The “Step-by-Step” Approach in the Management of Young Febrile Infants
The article: Validation of the “Step-by-Step” Approach in the Management of Young Febrile Infants.
Gomez B, Mintegi S, Bressan S, et al. Pediatrics. 2016; 138(2).
The idea: Since the establishment of the classic Rochester, Philadelphia and Boston criteria, the management of infants 90 days and younger with fever has evolved. The “Step-by-Step” approach is an algorithm developed by a group of European pediatric emergency physicians with the goal of indentifying a low risk group of infants who can be safely managed as outpatients without lumbar puncture or empiric antibiotics. The approach had been retrospectively tested before with promising results. The objective of this study was to prospectively validate these results in a larger multicenter population.
The study: A multicenter prospective study involving 11 European pediatric emergency departments. Infants less than or equal to 90 days old presenting with fever without source were included. A urine dipstick, urine culture (catheterized specimen), WBC, CRP, procalcitonin (PCT) and blood culture were collected on each patient. The step-by-step approach is an algorithm whereby the provider sequentially evaluates the infant’s 1) general appearance (sick v not sick), 2) age (</=21 days), 3) leukocyturia, 4) PCT level (>/=0.5), and 5) CRP (>20) or ANC (>10,000), using this information to identify high risk patients who require further workup/treatment. The accuracy of the step-by-step approach, the Rochester criteria, and the Lab-score in indentifying patients at low risk of invasive bacterial infection (IBI) was compared.
The results: Out of 2,185 infants enrolled, 87 (4%) were diagnosed with invasive bacterial infection. The step-by-step approach had a higher sensitivity and negative predictive value compared to the Rochester criteria and Lab-score for ruling out invasive bacterial infection. The prevalence of potentially missed IBI was higher (P<0.05) using the Lab-score or Rochesteria criteria than the step-by-step approach. Interestingly, the initial part of the algorithm prior to evaluating blood work (general appearance, age and presence of leukocyturia) identified 80% of the IBI (including 22 of 26 with sepsis and 9 of 10 with bacterial meningitis).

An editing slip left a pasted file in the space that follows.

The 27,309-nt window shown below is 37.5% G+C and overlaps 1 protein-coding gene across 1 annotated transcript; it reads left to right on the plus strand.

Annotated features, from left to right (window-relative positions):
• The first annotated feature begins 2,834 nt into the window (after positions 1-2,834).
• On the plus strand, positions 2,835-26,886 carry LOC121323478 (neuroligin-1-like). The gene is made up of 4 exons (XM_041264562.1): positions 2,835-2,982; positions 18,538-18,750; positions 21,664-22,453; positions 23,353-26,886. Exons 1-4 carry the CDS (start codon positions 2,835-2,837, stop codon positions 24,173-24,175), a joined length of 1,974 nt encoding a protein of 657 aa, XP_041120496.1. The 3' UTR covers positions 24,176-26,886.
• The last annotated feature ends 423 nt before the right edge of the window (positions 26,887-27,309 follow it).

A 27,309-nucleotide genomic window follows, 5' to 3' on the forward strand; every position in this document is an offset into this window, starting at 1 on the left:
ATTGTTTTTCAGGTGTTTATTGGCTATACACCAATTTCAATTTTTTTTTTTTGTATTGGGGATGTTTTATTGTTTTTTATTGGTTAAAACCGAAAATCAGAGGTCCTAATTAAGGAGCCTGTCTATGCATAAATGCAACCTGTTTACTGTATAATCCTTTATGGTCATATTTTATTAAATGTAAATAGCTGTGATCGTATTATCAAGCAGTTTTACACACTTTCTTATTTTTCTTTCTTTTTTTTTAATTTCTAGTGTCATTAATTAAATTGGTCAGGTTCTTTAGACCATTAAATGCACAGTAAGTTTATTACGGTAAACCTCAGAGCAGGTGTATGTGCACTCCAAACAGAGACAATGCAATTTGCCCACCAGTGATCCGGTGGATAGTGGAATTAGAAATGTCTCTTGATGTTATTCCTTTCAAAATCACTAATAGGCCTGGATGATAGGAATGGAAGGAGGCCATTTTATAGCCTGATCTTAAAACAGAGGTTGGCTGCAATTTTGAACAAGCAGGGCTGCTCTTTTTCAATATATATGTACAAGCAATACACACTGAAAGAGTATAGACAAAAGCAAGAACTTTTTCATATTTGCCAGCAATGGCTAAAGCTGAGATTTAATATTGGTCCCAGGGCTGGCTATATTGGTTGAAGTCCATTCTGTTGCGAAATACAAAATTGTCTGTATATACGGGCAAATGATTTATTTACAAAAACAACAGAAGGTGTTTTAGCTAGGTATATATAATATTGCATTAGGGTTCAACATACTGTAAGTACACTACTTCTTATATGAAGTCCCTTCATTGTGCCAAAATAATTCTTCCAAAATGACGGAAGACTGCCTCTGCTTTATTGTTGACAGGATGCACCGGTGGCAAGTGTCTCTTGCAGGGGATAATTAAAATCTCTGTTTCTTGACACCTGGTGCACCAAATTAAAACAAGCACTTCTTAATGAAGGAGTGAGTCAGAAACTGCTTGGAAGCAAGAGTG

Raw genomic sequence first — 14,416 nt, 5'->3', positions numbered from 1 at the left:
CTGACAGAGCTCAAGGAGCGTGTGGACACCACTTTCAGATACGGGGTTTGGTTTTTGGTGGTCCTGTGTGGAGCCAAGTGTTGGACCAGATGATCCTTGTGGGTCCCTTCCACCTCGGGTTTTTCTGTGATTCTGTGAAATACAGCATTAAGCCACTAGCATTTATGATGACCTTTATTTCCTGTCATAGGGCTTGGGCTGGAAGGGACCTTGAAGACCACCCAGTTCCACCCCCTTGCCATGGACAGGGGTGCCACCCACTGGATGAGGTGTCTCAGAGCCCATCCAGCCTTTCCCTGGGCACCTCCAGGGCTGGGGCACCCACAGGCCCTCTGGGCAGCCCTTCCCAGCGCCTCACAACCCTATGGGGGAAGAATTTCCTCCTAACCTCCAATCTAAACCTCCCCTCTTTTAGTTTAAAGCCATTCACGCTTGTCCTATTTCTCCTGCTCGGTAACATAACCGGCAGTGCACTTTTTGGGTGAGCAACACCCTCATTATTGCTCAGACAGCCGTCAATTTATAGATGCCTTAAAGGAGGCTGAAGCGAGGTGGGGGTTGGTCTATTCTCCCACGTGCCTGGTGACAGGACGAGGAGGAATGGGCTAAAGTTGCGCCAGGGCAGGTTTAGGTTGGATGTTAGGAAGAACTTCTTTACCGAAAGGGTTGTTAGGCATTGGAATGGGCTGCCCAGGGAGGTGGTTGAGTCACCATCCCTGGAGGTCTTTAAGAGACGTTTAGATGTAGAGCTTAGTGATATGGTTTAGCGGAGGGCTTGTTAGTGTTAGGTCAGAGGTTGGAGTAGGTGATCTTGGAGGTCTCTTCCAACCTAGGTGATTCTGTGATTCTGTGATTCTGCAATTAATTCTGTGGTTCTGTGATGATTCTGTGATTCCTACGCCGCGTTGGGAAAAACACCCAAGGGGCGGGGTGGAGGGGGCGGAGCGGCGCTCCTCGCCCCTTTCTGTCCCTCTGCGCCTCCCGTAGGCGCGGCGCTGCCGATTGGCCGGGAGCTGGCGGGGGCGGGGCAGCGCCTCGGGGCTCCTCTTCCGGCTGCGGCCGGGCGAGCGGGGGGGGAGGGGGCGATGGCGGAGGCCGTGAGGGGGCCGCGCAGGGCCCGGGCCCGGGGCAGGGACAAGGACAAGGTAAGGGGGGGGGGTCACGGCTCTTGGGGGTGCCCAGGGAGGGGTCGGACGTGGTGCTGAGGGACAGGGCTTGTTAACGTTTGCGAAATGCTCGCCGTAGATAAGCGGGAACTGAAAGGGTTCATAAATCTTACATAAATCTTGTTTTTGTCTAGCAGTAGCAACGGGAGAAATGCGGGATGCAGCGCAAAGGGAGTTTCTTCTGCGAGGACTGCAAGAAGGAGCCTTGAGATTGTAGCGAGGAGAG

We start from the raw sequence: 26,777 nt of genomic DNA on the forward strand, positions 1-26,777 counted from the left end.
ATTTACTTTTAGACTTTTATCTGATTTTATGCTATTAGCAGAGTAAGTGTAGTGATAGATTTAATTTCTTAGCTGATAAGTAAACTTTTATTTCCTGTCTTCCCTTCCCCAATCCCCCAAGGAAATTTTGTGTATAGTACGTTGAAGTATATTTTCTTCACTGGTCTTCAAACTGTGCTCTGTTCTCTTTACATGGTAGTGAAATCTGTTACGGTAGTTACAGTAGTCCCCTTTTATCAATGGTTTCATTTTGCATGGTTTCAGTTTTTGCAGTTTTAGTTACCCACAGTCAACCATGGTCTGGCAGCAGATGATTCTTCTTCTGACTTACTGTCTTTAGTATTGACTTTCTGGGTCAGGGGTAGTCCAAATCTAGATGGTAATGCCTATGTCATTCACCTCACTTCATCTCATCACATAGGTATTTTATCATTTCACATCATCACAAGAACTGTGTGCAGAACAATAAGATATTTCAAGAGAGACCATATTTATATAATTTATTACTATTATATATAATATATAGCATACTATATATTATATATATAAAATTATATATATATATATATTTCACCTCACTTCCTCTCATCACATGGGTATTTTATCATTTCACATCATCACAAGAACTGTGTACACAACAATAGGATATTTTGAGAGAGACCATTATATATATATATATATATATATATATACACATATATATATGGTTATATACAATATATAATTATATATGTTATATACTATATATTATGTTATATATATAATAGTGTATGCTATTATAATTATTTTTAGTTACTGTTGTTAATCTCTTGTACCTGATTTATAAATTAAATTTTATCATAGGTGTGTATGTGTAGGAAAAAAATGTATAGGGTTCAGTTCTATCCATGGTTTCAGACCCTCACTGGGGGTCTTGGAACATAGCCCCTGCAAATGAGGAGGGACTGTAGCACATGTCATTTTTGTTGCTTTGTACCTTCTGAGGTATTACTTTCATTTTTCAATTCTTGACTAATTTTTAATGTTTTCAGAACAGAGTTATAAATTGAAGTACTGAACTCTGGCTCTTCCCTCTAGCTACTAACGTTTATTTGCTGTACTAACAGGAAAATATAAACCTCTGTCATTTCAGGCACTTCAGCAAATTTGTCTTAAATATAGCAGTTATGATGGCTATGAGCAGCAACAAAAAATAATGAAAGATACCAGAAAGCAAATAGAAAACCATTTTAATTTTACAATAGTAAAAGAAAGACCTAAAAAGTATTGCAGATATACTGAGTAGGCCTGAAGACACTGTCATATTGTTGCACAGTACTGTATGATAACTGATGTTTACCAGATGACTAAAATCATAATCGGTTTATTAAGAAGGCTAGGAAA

The takeaway: The step-by-step approach appears to be an accurate method (in this study more acute than the Rochester criteria or Lab-score) of identifying low risk febrile infants that can be safely management as an outpatient without lumbar puncture or empiric antibiotics. The caveat to this may be in the 22-28 day old patient group; 4 of the 7 patients inaccurately placed in the low risk category and ultimately found to have an IBI were in this age group. This suggests that providers should continue to be conservative in their management of this age group and possibly extend the high risk age range to 28 days.